EDITOR’S NOTE – This article reviews a decision by the U.S. 11th Circuit Court of Appeals, and is provided for our reader’s to review and consider. However, the BlueSheepDog Crew are not attorney’s and we do not intend to provide legal counsel in any manner by presenting the facts and decisions of this case. For particular legal advise, we recommend that readers consult with their local Prosecutors, and their Department’s Legal Counsel.
On April 15, 2015, the U.S. 11th Circuit Court of Appeals decided the case of Mobley v. Palm Beach Sheriff Dept. et al. At question was the reasonableness of force used by deputies while apprehending a suspected criminal at the end of a pursuit. The U.S. 11th Circuit covers Florida, Georgia, and Alabama, and this ruling is binding in that Circuit, however, as with any of the U.S. Courts of Appeals, the decision of one Circuit often weighs heavily in the decision-making of the other Circuits.
Mobley v. Palm Beach Sheriff Department et al.
The case started on December 12, 2007. Petitioner Mobley was parked in a West Palm Beach convenience store parking lot, and bent over in the driver’s seat of his truck to smoke crack cocaine. Deputy Bronson of the Palm Beach County Sheriff’s Department was on bicycle patrol with his partner, in response to “complaints of high volumes of drug activity” in the area.
Deputy Bronson was in full uniform when he noticed Mobley’s suspicious behavior. He approached the truck after observing the truck as parked in a handicapped spot and not displaying a handicapped placard. Mobley did not see Bronson approaching his truck, and because he was slouched in the driver’s seat he claimed that he was unable to see anything that identified Bronson as a police officer. Depending on how high the truck was off the ground, that claim may be more reasonable than it sounds at first.
First Contact and Assault
At that time Deputy Bronson asked Mobley, “What are you doing?” Mobley said that he was afraid he was being “robbed again,” and in response he dropped his crack pipe and started his truck. As Mobley was starting his truck, Deputy Bronson reached through the open driver’s side window and grabbed Mobley while attempting to open the driver’s door. Deputy Bronson was still holding onto Mobley, when Mobley was able to place the truck in Reverse, and backed quickly out of the parking space. During the escape, Mobley struck Deputy Bronson with his truck, dragging him approximately 20 feet across the parking lot before Bronson fell clear of the truck.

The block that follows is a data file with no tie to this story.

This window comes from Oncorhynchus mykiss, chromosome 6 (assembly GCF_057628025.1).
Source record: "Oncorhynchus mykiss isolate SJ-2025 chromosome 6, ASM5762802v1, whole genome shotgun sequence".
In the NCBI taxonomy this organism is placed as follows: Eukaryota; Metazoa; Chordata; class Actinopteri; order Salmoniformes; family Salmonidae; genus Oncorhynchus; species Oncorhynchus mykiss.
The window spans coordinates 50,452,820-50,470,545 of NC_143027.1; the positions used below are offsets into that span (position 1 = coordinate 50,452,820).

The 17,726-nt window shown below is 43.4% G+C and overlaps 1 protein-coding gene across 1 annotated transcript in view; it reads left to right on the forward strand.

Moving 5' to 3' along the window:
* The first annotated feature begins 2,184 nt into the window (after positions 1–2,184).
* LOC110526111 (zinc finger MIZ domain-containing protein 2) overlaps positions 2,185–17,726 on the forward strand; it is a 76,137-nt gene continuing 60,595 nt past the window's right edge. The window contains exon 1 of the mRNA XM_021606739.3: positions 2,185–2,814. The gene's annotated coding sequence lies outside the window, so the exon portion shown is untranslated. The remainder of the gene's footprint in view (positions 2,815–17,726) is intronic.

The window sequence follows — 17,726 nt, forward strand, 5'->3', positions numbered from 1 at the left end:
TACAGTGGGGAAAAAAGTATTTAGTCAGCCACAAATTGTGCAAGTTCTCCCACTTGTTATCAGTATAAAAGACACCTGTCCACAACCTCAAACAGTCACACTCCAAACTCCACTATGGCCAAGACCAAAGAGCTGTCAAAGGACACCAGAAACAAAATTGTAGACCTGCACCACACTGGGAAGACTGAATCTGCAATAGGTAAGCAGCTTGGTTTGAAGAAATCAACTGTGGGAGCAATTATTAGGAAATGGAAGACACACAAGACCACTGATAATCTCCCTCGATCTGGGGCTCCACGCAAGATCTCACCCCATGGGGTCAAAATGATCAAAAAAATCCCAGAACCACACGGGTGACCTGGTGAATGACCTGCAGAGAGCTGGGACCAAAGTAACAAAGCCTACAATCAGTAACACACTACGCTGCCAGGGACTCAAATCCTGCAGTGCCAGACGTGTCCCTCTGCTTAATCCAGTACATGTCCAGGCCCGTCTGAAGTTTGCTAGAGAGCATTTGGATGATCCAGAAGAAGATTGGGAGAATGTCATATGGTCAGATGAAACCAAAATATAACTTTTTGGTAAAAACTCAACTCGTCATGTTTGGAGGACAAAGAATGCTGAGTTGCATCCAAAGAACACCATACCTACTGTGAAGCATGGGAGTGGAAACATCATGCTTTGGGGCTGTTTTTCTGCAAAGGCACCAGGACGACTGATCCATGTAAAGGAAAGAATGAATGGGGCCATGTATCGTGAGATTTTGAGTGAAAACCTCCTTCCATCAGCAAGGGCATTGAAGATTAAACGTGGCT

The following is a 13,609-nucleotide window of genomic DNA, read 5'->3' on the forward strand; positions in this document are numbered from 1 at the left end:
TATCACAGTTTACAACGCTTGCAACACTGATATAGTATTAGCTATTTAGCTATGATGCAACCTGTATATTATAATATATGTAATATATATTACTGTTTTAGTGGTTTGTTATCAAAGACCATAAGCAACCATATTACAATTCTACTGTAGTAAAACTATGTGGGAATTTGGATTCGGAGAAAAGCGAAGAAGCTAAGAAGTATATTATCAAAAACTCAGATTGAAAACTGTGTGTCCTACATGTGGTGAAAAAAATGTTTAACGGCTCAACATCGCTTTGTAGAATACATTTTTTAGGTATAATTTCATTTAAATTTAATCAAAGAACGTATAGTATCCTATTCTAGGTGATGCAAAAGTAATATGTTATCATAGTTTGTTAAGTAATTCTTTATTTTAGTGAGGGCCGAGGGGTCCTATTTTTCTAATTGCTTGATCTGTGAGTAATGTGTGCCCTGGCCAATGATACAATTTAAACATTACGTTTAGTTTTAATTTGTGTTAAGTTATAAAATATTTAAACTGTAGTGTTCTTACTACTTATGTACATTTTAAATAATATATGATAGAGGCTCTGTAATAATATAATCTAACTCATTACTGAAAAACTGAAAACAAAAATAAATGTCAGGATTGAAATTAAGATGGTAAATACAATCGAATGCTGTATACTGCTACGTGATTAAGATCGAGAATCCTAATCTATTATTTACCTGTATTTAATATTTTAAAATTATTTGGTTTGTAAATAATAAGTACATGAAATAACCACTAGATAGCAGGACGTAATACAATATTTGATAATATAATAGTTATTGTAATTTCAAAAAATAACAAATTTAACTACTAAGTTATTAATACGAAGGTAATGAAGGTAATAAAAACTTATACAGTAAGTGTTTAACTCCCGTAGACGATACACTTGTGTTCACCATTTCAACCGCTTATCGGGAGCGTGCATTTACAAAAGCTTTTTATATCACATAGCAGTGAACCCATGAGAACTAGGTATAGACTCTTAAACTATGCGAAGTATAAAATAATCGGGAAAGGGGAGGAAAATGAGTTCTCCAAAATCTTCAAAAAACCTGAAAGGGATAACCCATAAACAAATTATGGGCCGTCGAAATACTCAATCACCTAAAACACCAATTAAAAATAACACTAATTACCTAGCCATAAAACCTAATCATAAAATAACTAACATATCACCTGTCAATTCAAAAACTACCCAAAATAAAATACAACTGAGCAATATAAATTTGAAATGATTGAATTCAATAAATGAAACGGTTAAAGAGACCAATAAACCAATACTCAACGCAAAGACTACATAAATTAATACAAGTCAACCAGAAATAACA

Mobley fled the parking lot in his truck. While driving away, Mobley admitted that he saw Deputy Bronson standing in the parking lot and pointing a pistol at him. Mobley also admitted that he saw that Deputy Bronson was a uniformed law enforcement officer. As Mobley fled, Deputy Bronson radioed in the assault and Mobley’s fleeing, and provided a description of Mobley and his truck. In the broadcast, Deputy Bronson stated that Mobley had struck him with the truck, tried to run him over, and fled the scene.
The Pursuit, Crash, and Surrender
Mobley only drove a few blocks away and parked his truck, but a Sheriff’s car arrived in the area a short time later and Mobley fled again, with the deputy in pursuit. After driving a few blocks, several additional Sheriff cruisers were engaged in the pursuit. Mobley drove recklessly and at high speeds while trying to evade the pursuing deputies. Mobley was looking back at the police cruisers when his truck ran off the road.
Mobley turned around in time to avoid striking the trunk of a tree. However, the truck struck a tree limb shattering the windshield and collapsing the truck’s roof over the driver’s seat. Despite the serious damage to his truck, Mobley continued driving a short distance further to an open area “out of the traffic” and where there were “lots of light.” Mobley claimed he drove to that area saying he had decided he would surrender there. For reasons that even Mobley could not explain in court, he exited his truck and ran to a small retention pond, wading out to its center.